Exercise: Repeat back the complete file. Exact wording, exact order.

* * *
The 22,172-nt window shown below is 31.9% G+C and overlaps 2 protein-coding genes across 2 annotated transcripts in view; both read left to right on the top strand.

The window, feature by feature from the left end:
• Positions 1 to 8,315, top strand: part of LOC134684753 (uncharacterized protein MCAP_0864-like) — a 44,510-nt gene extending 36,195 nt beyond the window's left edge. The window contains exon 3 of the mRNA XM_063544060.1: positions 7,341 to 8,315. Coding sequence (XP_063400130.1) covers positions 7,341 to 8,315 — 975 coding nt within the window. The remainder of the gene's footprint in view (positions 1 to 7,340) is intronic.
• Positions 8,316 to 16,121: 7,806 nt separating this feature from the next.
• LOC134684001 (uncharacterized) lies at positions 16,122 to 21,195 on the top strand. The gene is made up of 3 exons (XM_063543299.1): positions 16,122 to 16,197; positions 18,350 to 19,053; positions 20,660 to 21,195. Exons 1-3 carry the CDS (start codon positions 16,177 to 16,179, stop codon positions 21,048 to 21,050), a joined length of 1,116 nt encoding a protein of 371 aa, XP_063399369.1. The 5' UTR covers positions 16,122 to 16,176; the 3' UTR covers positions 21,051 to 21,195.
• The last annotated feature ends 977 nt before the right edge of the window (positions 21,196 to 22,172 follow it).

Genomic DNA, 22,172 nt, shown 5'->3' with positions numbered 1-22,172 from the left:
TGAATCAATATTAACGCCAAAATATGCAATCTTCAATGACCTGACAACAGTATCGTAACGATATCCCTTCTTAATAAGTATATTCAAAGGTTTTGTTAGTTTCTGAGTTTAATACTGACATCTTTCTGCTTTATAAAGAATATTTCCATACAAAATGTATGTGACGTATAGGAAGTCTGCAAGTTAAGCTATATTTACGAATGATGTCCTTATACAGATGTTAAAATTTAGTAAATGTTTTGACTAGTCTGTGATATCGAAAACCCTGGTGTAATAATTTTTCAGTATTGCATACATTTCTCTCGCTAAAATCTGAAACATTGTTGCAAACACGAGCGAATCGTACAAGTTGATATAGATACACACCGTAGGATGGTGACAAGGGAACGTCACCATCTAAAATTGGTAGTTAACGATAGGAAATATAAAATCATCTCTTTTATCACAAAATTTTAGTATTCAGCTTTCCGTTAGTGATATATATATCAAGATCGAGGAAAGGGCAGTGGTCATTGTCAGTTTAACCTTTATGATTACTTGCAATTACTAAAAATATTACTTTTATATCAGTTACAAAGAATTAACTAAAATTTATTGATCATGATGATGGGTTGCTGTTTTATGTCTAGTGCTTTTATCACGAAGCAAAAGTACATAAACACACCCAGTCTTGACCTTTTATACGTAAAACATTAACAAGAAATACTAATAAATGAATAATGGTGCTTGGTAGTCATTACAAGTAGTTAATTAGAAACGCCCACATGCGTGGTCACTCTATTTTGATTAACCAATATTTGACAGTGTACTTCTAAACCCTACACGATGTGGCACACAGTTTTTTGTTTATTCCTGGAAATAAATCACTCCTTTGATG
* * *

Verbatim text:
The 22,172-nt window shown below is 31.9% G+C and overlaps 2 protein-coding genes across 2 annotated transcripts in view; both read left to right on the top strand.

The window, feature by feature from the left end:
• Positions 1 to 8,315, top strand: part of LOC134684753 (uncharacterized protein MCAP_0864-like) — a 44,510-nt gene extending 36,195 nt beyond the window's left edge. The window contains exon 3 of the mRNA XM_063544060.1: positions 7,341 to 8,315. Coding sequence (XP_063400130.1) covers positions 7,341 to 8,315 — 975 coding nt within the window. The remainder of the gene's footprint in view (positions 1 to 7,340) is intronic.
• Positions 8,316 to 16,121: 7,806 nt separating this feature from the next.
• LOC134684001 (uncharacterized) lies at positions 16,122 to 21,195 on the top strand. The gene is made up of 3 exons (XM_063543299.1): positions 16,122 to 16,197; positions 18,350 to 19,053; positions 20,660 to 21,195. Exons 1-3 carry the CDS (start codon positions 16,177 to 16,179, stop codon positions 21,048 to 21,050), a joined length of 1,116 nt encoding a protein of 371 aa, XP_063399369.1. The 5' UTR covers positions 16,122 to 16,176; the 3' UTR covers positions 21,051 to 21,195.
• The last annotated feature ends 977 nt before the right edge of the window (positions 21,196 to 22,172 follow it).

Genomic DNA, 22,172 nt, shown 5'->3' with positions numbered 1-22,172 from the left:
TGAATCAATATTAACGCCAAAATATGCAATCTTCAATGACCTGACAACAGTATCGTAACGATATCCCTTCTTAATAAGTATATTCAAAGGTTTTGTTAGTTTCTGAGTTTAATACTGACATCTTTCTGCTTTATAAAGAATATTTCCATACAAAATGTATGTGACGTATAGGAAGTCTGCAAGTTAAGCTATATTTACGAATGATGTCCTTATACAGATGTTAAAATTTAGTAAATGTTTTGACTAGTCTGTGATATCGAAAACCCTGGTGTAATAATTTTTCAGTATTGCATACATTTCTCTCGCTAAAATCTGAAACATTGTTGCAAACACGAGCGAATCGTACAAGTTGATATAGATACACACCGTAGGATGGTGACAAGGGAACGTCACCATCTAAAATTGGTAGTTAACGATAGGAAATATAAAATCATCTCTTTTATCACAAAATTTTAGTATTCAGCTTTCCGTTAGTGATATATATATCAAGATCGAGGAAAGGGCAGTGGTCATTGTCAGTTTAACCTTTATGATTACTTGCAATTACTAAAAATATTACTTTTATATCAGTTACAAAGAATTAACTAAAATTTATTGATCATGATGATGGGTTGCTGTTTTATGTCTAGTGCTTTTATCACGAAGCAAAAGTACATAAACACACCCAGTCTTGACCTTTTATACGTAAAACATTAACAAGAAATACTAATAAATGAATAATGGTGCTTGGTAGTCATTACAAGTAGTTAATTAGAAACGCCCACATGCGTGGTCACTCTATTTTGATTAACCAATATTTGACAGTGTACTTCTAAACCCTACACGATGTGGCACACAGTTTTTTGTTTATTCCTGGAAATAAATCACTCCTTTGATG